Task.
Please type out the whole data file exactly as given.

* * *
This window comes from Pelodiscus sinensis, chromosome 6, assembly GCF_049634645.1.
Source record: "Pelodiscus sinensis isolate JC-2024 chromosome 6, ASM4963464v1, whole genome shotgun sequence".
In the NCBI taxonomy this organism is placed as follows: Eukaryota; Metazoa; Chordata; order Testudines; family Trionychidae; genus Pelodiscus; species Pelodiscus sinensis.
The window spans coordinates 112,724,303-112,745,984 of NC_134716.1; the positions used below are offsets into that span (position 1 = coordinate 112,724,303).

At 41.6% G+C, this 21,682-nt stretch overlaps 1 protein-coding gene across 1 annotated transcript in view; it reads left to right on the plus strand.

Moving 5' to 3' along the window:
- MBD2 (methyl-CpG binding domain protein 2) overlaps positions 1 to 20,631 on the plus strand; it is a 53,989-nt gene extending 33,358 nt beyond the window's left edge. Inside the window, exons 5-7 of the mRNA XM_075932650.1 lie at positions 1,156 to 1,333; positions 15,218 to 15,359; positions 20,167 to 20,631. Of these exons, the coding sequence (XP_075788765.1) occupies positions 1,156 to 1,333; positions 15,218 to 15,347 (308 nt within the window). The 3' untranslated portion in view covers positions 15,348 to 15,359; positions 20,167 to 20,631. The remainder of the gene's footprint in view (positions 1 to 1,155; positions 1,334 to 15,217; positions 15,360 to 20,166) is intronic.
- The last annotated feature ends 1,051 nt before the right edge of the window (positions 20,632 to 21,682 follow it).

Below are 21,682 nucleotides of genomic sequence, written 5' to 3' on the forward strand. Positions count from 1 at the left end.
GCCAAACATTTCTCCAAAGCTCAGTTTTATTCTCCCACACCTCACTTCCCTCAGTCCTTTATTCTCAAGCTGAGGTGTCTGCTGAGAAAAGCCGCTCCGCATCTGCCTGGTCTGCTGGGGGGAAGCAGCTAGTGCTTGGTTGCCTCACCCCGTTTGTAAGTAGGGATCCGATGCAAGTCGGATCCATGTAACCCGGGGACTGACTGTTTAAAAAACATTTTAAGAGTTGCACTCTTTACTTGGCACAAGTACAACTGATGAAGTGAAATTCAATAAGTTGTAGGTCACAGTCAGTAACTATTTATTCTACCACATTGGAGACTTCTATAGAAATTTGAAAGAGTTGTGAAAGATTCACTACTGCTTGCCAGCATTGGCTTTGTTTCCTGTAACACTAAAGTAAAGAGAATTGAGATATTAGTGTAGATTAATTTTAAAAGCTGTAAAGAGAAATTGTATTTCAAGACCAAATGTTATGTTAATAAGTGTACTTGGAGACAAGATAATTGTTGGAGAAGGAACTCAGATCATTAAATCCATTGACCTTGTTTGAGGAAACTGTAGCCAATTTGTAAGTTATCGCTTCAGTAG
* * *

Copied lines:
This window comes from Pelodiscus sinensis, chromosome 6, assembly GCF_049634645.1.
Source record: "Pelodiscus sinensis isolate JC-2024 chromosome 6, ASM4963464v1, whole genome shotgun sequence".
In the NCBI taxonomy this organism is placed as follows: Eukaryota; Metazoa; Chordata; order Testudines; family Trionychidae; genus Pelodiscus; species Pelodiscus sinensis.
The window spans coordinates 112,724,303-112,745,984 of NC_134716.1; the positions used below are offsets into that span (position 1 = coordinate 112,724,303).

At 41.6% G+C, this 21,682-nt stretch overlaps 1 protein-coding gene across 1 annotated transcript in view; it reads left to right on the plus strand.

Moving 5' to 3' along the window:
- MBD2 (methyl-CpG binding domain protein 2) overlaps positions 1 to 20,631 on the plus strand; it is a 53,989-nt gene extending 33,358 nt beyond the window's left edge. Inside the window, exons 5-7 of the mRNA XM_075932650.1 lie at positions 1,156 to 1,333; positions 15,218 to 15,359; positions 20,167 to 20,631. Of these exons, the coding sequence (XP_075788765.1) occupies positions 1,156 to 1,333; positions 15,218 to 15,347 (308 nt within the window). The 3' untranslated portion in view covers positions 15,348 to 15,359; positions 20,167 to 20,631. The remainder of the gene's footprint in view (positions 1 to 1,155; positions 1,334 to 15,217; positions 15,360 to 20,166) is intronic.
- The last annotated feature ends 1,051 nt before the right edge of the window (positions 20,632 to 21,682 follow it).

Below are 21,682 nucleotides of genomic sequence, written 5' to 3' on the forward strand. Positions count from 1 at the left end.
GCCAAACATTTCTCCAAAGCTCAGTTTTATTCTCCCACACCTCACTTCCCTCAGTCCTTTATTCTCAAGCTGAGGTGTCTGCTGAGAAAAGCCGCTCCGCATCTGCCTGGTCTGCTGGGGGGAAGCAGCTAGTGCTTGGTTGCCTCACCCCGTTTGTAAGTAGGGATCCGATGCAAGTCGGATCCATGTAACCCGGGGACTGACTGTTTAAAAAACATTTTAAGAGTTGCACTCTTTACTTGGCACAAGTACAACTGATGAAGTGAAATTCAATAAGTTGTAGGTCACAGTCAGTAACTATTTATTCTACCACATTGGAGACTTCTATAGAAATTTGAAAGAGTTGTGAAAGATTCACTACTGCTTGCCAGCATTGGCTTTGTTTCCTGTAACACTAAAGTAAAGAGAATTGAGATATTAGTGTAGATTAATTTTAAAAGCTGTAAAGAGAAATTGTATTTCAAGACCAAATGTTATGTTAATAAGTGTACTTGGAGACAAGATAATTGTTGGAGAAGGAACTCAGATCATTAAATCCATTGACCTTGTTTGAGGAAACTGTAGCCAATTTGTAAGTTATCGCTTCAGTAG